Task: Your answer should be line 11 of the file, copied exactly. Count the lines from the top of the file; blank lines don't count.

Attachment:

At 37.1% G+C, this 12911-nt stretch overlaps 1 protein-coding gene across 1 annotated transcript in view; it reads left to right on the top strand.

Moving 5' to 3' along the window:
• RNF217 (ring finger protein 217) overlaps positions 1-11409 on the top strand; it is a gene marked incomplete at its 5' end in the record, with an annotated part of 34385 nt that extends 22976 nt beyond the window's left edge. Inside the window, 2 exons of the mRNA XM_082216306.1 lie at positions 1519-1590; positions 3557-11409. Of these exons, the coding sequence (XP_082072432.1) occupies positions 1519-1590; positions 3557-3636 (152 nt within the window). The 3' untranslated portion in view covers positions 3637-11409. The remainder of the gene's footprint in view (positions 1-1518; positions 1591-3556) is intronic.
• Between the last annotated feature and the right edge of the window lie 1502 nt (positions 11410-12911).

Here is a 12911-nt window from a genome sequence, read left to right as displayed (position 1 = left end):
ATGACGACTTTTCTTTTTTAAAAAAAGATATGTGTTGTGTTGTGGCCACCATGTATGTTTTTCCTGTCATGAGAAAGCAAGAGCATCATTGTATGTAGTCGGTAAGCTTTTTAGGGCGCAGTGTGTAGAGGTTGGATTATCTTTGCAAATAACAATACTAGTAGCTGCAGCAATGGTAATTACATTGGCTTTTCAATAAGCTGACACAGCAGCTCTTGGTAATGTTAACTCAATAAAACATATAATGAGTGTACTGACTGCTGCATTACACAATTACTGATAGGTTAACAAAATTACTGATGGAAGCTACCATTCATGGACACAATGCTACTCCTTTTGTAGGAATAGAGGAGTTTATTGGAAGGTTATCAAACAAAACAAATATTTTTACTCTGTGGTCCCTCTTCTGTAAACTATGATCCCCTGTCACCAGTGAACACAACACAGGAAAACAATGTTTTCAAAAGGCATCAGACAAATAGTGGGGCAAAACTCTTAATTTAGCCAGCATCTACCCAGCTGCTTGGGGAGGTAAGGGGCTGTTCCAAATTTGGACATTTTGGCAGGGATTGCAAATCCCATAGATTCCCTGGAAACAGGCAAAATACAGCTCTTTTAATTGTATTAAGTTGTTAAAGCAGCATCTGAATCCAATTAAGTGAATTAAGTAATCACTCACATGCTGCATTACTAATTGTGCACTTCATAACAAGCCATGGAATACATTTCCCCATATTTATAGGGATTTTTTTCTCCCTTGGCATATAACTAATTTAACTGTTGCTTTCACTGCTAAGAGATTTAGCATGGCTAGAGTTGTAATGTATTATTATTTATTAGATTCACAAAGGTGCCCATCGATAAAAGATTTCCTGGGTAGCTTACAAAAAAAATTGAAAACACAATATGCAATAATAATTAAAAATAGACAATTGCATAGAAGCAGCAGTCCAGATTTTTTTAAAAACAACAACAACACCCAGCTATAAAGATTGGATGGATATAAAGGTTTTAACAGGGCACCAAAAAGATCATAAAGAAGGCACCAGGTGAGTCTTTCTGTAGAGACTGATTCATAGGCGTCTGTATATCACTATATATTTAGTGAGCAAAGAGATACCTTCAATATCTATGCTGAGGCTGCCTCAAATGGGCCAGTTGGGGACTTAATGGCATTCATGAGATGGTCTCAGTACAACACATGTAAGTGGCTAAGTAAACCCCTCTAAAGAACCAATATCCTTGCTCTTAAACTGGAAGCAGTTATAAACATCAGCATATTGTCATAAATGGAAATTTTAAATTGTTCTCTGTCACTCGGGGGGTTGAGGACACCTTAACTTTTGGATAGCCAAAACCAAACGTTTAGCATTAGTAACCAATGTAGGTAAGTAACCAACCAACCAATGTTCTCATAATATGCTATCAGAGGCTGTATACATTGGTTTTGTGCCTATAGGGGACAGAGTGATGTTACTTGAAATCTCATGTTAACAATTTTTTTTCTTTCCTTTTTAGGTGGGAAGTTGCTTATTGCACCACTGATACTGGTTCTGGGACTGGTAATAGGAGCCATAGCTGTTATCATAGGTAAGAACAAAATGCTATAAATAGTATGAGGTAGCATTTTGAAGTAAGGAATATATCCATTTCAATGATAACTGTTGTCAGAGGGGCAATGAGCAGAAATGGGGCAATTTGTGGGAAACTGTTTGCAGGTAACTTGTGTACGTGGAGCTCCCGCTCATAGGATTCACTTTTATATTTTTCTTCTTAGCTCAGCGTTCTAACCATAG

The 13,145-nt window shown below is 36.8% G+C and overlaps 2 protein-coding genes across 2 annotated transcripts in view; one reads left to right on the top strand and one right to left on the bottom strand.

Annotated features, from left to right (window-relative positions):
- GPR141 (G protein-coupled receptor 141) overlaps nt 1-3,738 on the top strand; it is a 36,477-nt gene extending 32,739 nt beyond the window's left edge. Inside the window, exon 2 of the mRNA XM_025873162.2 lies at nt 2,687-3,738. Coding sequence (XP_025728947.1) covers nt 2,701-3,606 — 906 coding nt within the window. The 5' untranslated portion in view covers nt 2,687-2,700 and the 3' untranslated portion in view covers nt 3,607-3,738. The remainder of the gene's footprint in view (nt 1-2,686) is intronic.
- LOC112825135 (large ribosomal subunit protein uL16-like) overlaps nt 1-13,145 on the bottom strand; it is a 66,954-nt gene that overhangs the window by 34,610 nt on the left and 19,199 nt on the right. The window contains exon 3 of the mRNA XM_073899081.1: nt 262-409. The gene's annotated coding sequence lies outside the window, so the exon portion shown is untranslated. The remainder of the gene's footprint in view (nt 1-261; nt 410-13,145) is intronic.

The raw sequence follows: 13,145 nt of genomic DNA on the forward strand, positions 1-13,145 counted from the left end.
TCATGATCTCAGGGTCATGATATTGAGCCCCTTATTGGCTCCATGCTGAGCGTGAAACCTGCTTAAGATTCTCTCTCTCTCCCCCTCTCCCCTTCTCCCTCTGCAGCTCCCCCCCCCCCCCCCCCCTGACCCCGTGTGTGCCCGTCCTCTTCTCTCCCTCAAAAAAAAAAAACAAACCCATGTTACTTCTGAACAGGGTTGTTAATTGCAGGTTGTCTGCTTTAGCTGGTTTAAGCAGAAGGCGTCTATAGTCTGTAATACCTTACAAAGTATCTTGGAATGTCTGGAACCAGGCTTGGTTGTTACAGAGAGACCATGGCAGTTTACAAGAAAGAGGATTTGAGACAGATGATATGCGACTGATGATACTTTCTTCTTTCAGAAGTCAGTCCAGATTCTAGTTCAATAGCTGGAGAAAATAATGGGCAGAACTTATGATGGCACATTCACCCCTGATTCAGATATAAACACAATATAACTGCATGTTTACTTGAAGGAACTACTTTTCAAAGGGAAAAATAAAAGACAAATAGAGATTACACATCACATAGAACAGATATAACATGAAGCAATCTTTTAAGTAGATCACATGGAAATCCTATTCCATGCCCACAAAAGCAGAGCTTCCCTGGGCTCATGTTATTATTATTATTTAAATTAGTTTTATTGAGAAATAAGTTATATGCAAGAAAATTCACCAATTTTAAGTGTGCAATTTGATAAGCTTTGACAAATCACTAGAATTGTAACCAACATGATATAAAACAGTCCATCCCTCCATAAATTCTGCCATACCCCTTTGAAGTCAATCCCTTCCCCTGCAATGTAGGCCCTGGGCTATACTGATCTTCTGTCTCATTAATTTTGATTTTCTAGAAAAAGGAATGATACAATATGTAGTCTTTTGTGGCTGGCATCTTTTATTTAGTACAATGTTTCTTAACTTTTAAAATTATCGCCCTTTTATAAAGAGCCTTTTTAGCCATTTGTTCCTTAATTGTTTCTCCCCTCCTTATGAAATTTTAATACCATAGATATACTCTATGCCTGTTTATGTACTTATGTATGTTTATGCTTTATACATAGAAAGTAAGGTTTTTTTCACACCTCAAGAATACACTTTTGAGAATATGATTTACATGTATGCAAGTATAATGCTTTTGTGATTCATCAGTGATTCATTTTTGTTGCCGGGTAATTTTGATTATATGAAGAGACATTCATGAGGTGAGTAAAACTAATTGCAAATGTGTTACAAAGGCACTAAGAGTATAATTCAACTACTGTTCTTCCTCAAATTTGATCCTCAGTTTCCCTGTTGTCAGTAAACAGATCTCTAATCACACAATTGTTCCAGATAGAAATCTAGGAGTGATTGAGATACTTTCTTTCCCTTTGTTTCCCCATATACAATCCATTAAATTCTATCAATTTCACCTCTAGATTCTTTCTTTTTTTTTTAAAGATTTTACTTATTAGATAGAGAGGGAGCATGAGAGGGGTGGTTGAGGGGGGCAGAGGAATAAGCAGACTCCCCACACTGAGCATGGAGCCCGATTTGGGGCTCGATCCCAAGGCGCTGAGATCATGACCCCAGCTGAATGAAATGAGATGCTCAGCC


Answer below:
The raw sequence follows: 13,145 nt of genomic DNA on the forward strand, positions 1-13,145 counted from the left end.